|wa'-jez ((Maskoreth) reward or wages, (Mistakker) earning, (Sakhar) payment of contract, (Misthos) pay for service)
RELATED: Denarius, Money
Easton's Bible Dictionary
Rate of (mention only in Matthew
20:2 ); to be punctually paid ( Leviticus
19:13 ; Deuteronomy
24:15 ); judgements threatened against the withholding of ( Jeremiah
22:13 ; Malachi
3:5 ; Compare James
5:4 ); paid in money ( Matthew
20:1 - 14
); to Jacob in kind ( Genesis
29:20 ; 30:28
Hitchcock's Dictionary of Bible Names
Smith's Bible Dictionary
The earliest mention of wages is of a recompense, not
in money, but in kind, to Jacob from Laban. ( Genesis
29:20 ; 30:28
31:41 ) In Egypt money payments by way of wages were in use, but the terms
cannot now be ascertained. ( Exodus
2:9 ) The only mention of the rate of wages in Scripture is found in the parable
of the householder and the vineyard, ( Matthew
20:2 ) where the laborers wages was set at one denarius per day, probably
15 to 17 cents, a sum which may be fairly taken as equivalent to the denarius,
and to the usual pay of a soldier (ten asses per diem) in the later days of the
Roman republic. Tac. Ann. i. 17; Polyb. vi. 39. In earlier times it is probable
that the rate was lower; but it is likely that laborers, and also soldiers, were
supplied with provisions. The law was very strict in requiring daily payment of
wages. ( Leviticus
19:13 ; Deuteronomy
24:15 ) The employer who refused to give his-laborers sufficient victuals
is censured ( Job
22:11 ) and the iniquity of withholding wages is denounced. ( Jeremiah
22:13 ; Malachi
3:5 ; James
International Standard Bible Encyclopedia
wa'-jez, wa'-jiz (chinnam, maskoreth, pe'ullah, sakhar,
sakhar; misthos, opsonion):
means "gratis," without cost or any advantage, for nought, or in vain; wages in
the sense of reasonable return. Jeremiah pronounces woe upon him who "useth his
neighbor's service without wages, and giveth him not his hire" (Jeremiah 22:13;
the only place where the word is used).
means "reward" or "wages." Laban said to Jacob: "Shouldest thou therefore serve
me for nought? Tell me, what shall thy wages be?" (Genesis 29:15). Jacob said,
concerning Laban, speaking to Rachel and Leah: "Your father hath deceived me,
and changed my wages ten times" (Genesis 31:7; compare 31:41).
generally means "work," "labor," "reward," "wages." The old Levitical Law was
insistent on honesty in wages and on promptness in payments: "The wages of a hired
servant shall not abide with thee all night until the morning" (Leviticus 19:13).
means "earning," "hire," "reward," "wages,"
from root sakhar, meaning "to hire," and has in it the idea of temporary
purchase: "He that earneth wages earneth wages to put it into a bag with holes"
means "payment of contract," in the material way of salary, maintenance, fare,
and so compensation, reward, price, benefit, wages--seemingly wages received after
an understanding as to time, manner and amount of payment. Laban (employer) said
to Jacob (employee): "Appoint me thy wages, and I will give it" (Genesis 30:28);
"If he said thus, The speckled shall be thy wages" (Genesis 31:8); Pharaoh's daughter
said to Moses' mother: "Take this child away, and nurse it for me, and I will
give thee thy wages" (Exodus 2:9); Nebuchadrezzar and his army served against
Tyre, "yet had he no wages, nor his army" (Ezekiel 29:18), and the prey of Egypt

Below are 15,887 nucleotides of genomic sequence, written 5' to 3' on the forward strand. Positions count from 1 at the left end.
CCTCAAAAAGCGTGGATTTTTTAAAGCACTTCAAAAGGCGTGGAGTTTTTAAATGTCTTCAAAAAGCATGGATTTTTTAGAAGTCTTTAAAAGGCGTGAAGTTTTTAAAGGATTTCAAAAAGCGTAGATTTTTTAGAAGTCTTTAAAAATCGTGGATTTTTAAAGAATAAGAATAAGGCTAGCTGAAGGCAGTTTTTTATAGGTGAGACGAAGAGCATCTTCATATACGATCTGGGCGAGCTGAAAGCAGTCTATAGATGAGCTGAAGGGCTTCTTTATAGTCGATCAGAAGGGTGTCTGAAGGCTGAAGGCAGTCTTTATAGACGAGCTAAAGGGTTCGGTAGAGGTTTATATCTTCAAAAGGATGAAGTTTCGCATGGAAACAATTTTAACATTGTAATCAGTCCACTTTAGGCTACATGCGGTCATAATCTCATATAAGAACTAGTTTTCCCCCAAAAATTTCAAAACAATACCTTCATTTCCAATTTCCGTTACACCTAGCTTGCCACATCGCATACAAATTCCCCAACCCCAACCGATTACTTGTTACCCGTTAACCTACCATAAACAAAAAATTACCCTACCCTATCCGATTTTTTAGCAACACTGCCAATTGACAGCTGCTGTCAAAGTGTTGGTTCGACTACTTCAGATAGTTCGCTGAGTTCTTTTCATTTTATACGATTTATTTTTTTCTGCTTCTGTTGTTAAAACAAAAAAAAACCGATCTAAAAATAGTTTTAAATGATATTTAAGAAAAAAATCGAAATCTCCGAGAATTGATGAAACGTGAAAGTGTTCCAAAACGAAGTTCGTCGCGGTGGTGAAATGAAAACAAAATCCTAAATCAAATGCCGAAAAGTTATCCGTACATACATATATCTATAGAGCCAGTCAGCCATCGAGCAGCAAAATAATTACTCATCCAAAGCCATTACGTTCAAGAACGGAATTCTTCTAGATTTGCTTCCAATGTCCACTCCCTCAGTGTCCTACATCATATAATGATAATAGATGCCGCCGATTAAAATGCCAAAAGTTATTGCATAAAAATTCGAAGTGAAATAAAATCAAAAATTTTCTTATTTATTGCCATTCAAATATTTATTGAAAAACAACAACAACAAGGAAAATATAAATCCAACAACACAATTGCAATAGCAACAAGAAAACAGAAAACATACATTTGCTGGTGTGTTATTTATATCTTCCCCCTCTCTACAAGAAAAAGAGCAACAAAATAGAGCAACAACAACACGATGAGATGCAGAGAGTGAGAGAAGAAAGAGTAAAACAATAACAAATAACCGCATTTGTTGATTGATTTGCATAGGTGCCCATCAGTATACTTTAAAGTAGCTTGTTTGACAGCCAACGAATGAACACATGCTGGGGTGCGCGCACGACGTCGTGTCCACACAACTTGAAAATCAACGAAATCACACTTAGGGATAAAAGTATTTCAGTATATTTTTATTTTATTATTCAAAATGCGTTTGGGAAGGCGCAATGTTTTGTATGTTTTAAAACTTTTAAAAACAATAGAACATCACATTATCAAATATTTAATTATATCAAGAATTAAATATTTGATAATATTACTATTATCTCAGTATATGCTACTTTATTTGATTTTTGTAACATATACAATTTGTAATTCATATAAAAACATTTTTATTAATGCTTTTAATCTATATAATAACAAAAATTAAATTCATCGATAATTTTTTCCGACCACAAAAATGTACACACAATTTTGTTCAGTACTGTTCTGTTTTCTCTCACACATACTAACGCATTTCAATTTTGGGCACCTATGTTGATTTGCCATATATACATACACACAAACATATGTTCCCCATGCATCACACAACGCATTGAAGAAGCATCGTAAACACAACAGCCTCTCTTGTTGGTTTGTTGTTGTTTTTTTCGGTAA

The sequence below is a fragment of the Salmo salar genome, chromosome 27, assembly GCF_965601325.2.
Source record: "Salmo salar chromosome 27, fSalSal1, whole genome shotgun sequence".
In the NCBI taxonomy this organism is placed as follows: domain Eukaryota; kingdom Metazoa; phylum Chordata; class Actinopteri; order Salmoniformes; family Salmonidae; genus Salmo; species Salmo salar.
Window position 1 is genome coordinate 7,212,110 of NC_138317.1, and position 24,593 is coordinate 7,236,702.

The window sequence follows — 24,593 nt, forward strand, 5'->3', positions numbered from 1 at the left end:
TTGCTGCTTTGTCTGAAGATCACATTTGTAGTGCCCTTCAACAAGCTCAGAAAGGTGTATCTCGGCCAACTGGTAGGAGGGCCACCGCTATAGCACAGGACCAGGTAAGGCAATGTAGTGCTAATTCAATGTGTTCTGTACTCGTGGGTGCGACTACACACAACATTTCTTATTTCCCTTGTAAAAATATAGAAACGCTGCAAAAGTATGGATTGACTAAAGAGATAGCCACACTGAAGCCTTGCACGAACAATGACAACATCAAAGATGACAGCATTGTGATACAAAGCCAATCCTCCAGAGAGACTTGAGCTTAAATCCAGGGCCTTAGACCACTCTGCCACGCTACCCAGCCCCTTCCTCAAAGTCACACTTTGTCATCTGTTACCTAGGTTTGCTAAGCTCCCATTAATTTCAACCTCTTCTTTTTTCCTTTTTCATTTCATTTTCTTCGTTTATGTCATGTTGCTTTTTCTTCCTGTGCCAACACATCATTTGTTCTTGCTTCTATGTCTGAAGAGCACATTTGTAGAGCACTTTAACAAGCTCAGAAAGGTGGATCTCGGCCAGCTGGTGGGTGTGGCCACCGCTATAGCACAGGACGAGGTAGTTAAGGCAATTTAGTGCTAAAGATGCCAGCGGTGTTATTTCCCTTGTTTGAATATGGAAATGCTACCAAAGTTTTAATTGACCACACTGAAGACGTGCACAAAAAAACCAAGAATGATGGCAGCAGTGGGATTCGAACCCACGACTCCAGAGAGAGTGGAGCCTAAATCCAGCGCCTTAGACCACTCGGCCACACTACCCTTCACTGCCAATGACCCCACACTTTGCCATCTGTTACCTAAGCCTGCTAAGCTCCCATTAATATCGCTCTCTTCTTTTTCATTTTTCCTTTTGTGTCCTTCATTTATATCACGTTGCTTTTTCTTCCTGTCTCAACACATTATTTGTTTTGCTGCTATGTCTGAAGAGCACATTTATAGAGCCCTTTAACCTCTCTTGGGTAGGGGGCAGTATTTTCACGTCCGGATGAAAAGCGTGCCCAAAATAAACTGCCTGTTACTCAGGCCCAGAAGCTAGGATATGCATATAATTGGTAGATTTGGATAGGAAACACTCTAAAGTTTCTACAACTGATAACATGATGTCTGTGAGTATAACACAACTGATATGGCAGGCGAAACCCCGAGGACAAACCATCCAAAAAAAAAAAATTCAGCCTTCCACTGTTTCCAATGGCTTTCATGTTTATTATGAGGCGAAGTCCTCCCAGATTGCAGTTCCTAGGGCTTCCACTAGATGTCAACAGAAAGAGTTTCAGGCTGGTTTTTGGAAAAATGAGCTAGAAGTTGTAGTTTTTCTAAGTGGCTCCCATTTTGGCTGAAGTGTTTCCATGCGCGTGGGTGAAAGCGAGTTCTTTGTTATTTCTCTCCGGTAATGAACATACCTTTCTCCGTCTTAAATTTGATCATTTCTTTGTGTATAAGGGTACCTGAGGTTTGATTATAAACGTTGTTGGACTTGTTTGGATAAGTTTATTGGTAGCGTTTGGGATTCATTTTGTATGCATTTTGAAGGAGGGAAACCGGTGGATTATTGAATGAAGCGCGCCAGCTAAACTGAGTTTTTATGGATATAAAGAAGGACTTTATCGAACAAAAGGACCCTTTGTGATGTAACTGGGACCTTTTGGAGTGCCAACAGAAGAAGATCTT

"shall be the wages for his army" (Ezekiel 29:19); swift and sure judgment is
predicted against "those that oppress the hireling in his wages, the widow, and
the fatherless" (Malachi 3:5).
means either in a literal or figurative sense "pay for service," either primitive
or beneficial, and so reward, hire, wages. In John 4:36 Jesus said, "He that reapeth
receiveth wages, and gathereth fruit unto life eternal." 2 Peter 2:15 has changed
"wages" (the King James Version) to "hire," reading "who loved the hire of wrongdoing."
meaning primarily "rations for soldiers" (opson being
the word for cooked meat) and so "pay" or stipend, provision wages. In Luke 3:14
John said to the soldiers, "Be content with your wages"; "The wages of sin is
death" (Romans 6:23); Paul said: "I robbed other churches, taking wages of them"
(2 Corinthians 11:8); the same word in 1 Corinthians 9:7 is translated "charges."
The Bible refers to wages actual and wages figurative. Of actual wages there are
|(1) money wages,
(2) provision (usually food) wages, and
(3) what may be called "exchange" wages, wages in kind, sometimes "human-kind,"
e.g. Jacob's wages from Laban.
Often laborers and soldiers received both money and "keep" wages. The laborer
in New Testament times received about 15 cents per day (the "shilling" of Matthew
20:2), besides in some cases his provisions. The old Law required daily payment,
honesty in dealing, also sufficient food for the laborer.
It is practically impossible to test "Bible" wages by any of theories of modern
economists. In this connection, however, mere mention of the six principal theories
may be of interest. Concisely put, they are:
|(1) the wage-fund theory,
(2) the standard-of-living theory,
(3) the German-socialistic theory,
(4) the production theory,
(5) Henry George's theory, and
(6) the laborer's value theory.
The incidents in the Old Testament of Jacob and in the New Testament of Matthew
20 both show that the laborer was at the caprice of the employer. Therefore, we
may designate the Bible law of wages as the "employer's theory."
William Edward Raffety
bible commentary, bible reference, bible study, chinnam, compensation, define, history of, maskoreth, mistakker, misthos, opsonion, pay, pe'ullah, sakhar, wages